MLBits: Trout Not Certain He'll Play All Year, Union Financially Prepared for Stoppage, How Many Wins Does it Take in 2020? More

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MLBits: Trout Not Certain He’ll Play All Year, Union Financially Prepared for Stoppage, How Many Wins Does it Take in 2020? More

Chicago Cubs

Aaron Judge is a very good baseball player, one of the best, even. In just three full seasons, he’s become one of the most recognizable faces in the game and is one of only three players to hit more than 50 homers in a season since his debut.

Although he’s technically been in an offensive decline since his rookie season (174 wRC+ –> 150 wRC+ –> 141 wRC+), he’s easily still one of the most productive bats in baseball. And if the 2013 MLB Draft could be redone, he’d probably move up about 30 spots to battle with Cody Bellinger (and Kris Bryant!) for the top overall picks.

And yet this is absolute nonsense:

I’m fairly certain that Judge’s best season isn’t better than Trout’s worst season, and Trout’s got eight years to his three. So … just, like, no.

Now do you see why I had to tweet this?

Mike Trout Considers Opting Out

Speaking of Mike Trout … By now, most people know that he and his wife are expecting their first child next month, and his doctors have told him that he and his wife would have to be away from their child for 14 days if either tested positive COVID-19.

As such, he’s got his concerns about the restart:

And to show you he’s taking this very seriously, Trout has even been spotted wearing a mask while going through base running drills today.

So … What is there to say? If that’s how he feels, he has every single right in the world to opt-out of this season. The Angels’ plans, his legacy, none of it matters compared to the life of his new baby. If he opts out (and if he’s joined by Bryce Harper, who’s also expecting, or Kris Bryant, who has a brand new baby), I will be publicly supporting that decision and squashing any turds who think about making a stink.

(Photo by Getty Images)

MLBPA Doubles Its Investment

At this point, I don’t need to tell you about the potential for a work stoppage ahead of the 2022 MLB season, as the league and union negotiate a new collecting bargaining agreement. But even as we count reasons why there shouldn’t be a stoppage (2022 will be very different than 1994), there are some signs to the contrary.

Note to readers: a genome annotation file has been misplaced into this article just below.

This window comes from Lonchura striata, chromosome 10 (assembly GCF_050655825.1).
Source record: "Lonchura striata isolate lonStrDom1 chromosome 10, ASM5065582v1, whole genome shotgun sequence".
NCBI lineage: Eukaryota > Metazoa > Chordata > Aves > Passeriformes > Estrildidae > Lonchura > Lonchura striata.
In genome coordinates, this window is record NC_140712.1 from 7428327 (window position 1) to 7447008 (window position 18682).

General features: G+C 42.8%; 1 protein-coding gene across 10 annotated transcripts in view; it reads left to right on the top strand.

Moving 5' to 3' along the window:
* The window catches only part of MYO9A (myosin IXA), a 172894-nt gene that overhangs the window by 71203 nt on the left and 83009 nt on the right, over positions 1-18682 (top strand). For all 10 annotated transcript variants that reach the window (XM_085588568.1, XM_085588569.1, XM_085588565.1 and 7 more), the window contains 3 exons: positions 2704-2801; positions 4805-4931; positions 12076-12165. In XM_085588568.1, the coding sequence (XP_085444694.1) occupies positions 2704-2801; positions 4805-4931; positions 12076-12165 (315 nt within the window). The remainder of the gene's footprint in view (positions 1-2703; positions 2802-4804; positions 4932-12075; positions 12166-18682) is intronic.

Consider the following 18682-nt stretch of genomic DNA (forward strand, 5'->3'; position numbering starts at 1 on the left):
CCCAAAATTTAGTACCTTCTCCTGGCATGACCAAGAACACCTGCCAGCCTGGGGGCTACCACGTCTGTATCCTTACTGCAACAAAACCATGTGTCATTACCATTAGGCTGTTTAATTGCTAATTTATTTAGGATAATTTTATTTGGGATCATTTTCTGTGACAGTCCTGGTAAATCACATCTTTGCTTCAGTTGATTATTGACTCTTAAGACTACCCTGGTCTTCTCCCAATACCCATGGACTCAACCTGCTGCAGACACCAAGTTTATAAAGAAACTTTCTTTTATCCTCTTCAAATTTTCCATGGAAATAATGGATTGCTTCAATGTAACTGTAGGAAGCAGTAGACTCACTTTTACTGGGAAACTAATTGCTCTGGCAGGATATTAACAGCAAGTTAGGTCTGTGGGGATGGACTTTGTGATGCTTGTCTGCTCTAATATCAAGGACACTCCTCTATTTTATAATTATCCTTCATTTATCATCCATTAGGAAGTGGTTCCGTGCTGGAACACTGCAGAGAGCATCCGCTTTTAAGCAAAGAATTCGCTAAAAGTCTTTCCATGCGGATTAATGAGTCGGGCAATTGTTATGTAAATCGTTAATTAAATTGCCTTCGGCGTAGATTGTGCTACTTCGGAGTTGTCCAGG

For example, the MLBPA has reportedly doubled their liquid holdings in the last two years, from $80.1 million on December 31st, 2017 to $160M on December 31st, 2019. And in case you’re missing the point, the union “typically prepares for bargaining by withholding licensing money due to players and keeping it available to disburse during or after a stoppage.”

Obviously, the mere ABILITY to pay your union members during a work stoppage is an important piece of leverage, so, okay, fine. Maybe it’s just concerted precautions. But the fact remains, they have more available than ever. If a strike is on the table, the union will be prepared.

More Teams Report COVID Cases

In our last set of MLBits, we noticed that the Phillies and Blue Jays were fielding rampant COVID-19 speculation, as a set of players for both teams were placed on the IL without any reason why (that’s the rub of not being forced to disclose COVID-19 related roster changes … without a reason, it becomes pretty obvious).

We’ve since learned that the Phillies players were, in fact, placed on the COVID-19 IL, and that players can be placed on this if they test positive, but also if they show symptoms or have even been in contact with an infected person.

I think honesty is probably the path with the least friction, but I understand as other teams will continue to avoid saying it outloud:

Okay, but this is a great idea:

How Many Wins Does it Take in 2020?

In a normal season, we all have a good sense of what any given win total is likely to mean for a team with playoff hopes. You win 95 games? You’re in. You lose 95 games? You’re out. You finish between 87-93 wins … it depends, but you’re in the race. Etc. But with just 60 games on the schedule, our internal barometers are mostly useless. So to help, Andrew Simon did some math and reimagined the hierarchal win totals in a 60 game season.

There are more categories than I’m about to share (click over if you want the full details), but in short, you need to win 38 games to be a lock, 35 if you want to flip a coin, and 32 games if you want to keep your hopes alive, only barely.

Six games.

Six games is the difference between playoff lock and barely a shot at sneaking in.

How do you feel about the Cubs chances now?

Author: Michael Cerami

Michael Cerami covers the Chicago Cubs, Bears, and Bulls at Bleacher Nation. You can find him on Twitter @Michael_Cerami